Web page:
Lawmakers Need Investigation Into Results Of Faculty Closures On Youngsters With Disabilities

Republican Congressmen want to investigate how special education students are affected by pandemic school closings. (Shutterstock)

Nearly a year after schools were shut down nationwide due to the coronavirus pandemic, some members of Congress are calling for an investigation into the impact of the closings on students with disabilities.

Four Republicans in the U.S. House of Representatives said Monday they wanted a bipartisan investigation into the impact of the closings on children with disabilities, as well as federal and local compliance with federal law on special education.

“Students with disabilities are falling behind. States and localities do not even meet the minimum requirements. We are hearing from parents in the US whose children with disabilities are the most exposed as schools remain closed, ”stated a letter from Reps Steve Scalise, R-La., James Comer, R-Ky., Virginia Foxx, RN. C. and Cathy McMorris Rodgers, R-Wash.

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Correspondence was sent to Honors Frank Pallone, DN.J., James Clyburn, DS.C., Carolyn Maloney, DN.Y., and Bobby Scott, D-Va., Who all chair the principal committees of the House.

The letter recovers the experiences of three families of students with autism and Down syndrome who struggled with access to adequate services for their children during the pandemic, and highlights research that suggests schools can reopen safely.

“The science is clear – it’s safe to reopen schools. Getting all children back into full-time education, especially those with special needs and disabilities, must be a non-partisan priority. If states or municipalities violate federal civil rights laws to the detriment of students, they must be investigated and their actions corrected, ”wrote the Republicans.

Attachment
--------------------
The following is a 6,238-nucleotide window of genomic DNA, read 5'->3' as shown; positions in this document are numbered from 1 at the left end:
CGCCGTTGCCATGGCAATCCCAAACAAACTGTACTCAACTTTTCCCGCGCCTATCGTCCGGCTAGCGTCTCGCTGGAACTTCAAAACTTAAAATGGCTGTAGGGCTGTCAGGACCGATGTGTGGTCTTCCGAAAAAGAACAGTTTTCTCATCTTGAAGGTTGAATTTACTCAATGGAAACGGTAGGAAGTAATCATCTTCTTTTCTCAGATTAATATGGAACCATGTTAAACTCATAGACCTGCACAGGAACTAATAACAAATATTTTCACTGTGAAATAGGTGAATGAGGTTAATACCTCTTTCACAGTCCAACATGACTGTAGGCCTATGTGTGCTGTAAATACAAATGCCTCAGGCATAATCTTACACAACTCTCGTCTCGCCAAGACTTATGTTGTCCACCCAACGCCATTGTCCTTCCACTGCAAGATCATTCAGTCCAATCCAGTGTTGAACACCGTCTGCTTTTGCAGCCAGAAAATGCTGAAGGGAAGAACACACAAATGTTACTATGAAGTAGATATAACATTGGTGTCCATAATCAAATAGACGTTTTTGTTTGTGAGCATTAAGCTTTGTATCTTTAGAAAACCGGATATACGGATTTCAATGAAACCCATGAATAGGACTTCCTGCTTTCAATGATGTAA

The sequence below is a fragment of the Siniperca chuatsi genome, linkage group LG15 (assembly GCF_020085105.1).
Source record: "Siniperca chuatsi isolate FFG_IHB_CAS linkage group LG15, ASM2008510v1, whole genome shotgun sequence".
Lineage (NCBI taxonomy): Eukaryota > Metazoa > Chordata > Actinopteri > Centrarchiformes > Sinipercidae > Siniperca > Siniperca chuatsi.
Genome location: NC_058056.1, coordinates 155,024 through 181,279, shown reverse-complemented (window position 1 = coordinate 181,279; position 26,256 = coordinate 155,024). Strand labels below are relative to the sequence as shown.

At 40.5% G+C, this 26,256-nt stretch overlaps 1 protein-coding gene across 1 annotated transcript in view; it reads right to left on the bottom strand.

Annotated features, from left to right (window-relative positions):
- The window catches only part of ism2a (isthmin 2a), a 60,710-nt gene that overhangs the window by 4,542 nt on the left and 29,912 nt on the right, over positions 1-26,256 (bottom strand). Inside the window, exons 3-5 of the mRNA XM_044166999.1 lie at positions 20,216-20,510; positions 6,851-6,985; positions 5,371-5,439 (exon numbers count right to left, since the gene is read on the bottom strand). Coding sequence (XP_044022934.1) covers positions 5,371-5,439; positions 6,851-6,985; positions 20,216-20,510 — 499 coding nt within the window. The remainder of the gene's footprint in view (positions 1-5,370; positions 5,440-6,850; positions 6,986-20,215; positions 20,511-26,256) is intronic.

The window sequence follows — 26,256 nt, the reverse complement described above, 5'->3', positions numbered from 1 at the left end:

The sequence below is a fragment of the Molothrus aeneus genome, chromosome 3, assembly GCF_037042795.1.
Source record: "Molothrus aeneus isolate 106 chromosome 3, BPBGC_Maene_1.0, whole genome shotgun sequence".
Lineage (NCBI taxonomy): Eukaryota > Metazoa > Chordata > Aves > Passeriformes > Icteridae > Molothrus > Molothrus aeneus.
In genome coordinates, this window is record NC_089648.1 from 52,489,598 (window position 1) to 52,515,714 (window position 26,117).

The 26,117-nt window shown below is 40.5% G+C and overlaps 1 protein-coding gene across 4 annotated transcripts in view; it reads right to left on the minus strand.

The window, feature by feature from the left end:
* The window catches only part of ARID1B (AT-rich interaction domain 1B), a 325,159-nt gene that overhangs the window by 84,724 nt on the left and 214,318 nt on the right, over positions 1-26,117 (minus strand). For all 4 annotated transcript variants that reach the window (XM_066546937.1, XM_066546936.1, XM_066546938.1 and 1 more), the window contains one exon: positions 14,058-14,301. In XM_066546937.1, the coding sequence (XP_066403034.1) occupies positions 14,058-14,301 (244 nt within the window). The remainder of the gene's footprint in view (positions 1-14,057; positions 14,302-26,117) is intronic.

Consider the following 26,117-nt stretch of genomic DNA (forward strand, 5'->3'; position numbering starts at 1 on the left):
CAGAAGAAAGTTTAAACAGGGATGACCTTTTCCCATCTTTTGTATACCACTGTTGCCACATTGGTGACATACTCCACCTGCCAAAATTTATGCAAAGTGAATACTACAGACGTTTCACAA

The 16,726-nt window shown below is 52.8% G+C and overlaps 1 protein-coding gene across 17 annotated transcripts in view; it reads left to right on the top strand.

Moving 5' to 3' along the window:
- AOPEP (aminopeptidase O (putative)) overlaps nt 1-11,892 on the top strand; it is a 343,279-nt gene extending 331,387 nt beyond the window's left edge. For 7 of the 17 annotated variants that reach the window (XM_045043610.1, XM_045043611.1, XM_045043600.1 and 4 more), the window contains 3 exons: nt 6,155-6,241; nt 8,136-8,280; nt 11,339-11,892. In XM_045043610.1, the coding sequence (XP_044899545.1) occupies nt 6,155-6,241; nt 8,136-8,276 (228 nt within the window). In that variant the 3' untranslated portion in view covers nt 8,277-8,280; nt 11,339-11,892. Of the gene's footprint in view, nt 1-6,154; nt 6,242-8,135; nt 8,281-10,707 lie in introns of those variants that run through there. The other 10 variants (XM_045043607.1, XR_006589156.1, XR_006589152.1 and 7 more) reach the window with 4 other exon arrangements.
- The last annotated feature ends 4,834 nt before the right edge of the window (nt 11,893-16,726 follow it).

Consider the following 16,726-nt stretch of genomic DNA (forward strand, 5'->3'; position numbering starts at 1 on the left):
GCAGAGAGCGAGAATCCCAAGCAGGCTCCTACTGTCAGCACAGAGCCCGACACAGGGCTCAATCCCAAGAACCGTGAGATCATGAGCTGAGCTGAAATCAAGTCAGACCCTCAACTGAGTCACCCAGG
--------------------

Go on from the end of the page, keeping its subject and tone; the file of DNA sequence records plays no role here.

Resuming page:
Legislators said they were concerned that students with special needs are not receiving services and the impact that could have on their mental health. They note that the Centers for Disease Control and Prevention guidelines indicate that a lack of personal schooling can “disadvantage” people with disabilities.

“We are requesting a bipartisan prudential request to the CDC and the National Institutes of Health (NIH) to provide data on experiences of reopened special schools or students attending the school in person,” the letter said. “In addition, the CDC and NIH should provide studies on the effects of the COVID-19 pandemic on children with disabilities in the US and other countries.”

Scott, the Democrat who chairs the House’s Education and Labor Committee, is “equally concerned about the impact of the pandemic on students with disabilities,” according to an aide.

“Because of this, the chairman supports the US rescue plan, which will invest nearly $ 130 billion in the safe reopening of schools, including $ 3 billion in new funding for the Disability Education Act,” said the aide make its way through Congress referring to a COVID-19 relief package. “If Republicans want to support students with disabilities, they should vote for the American bailout plan.”

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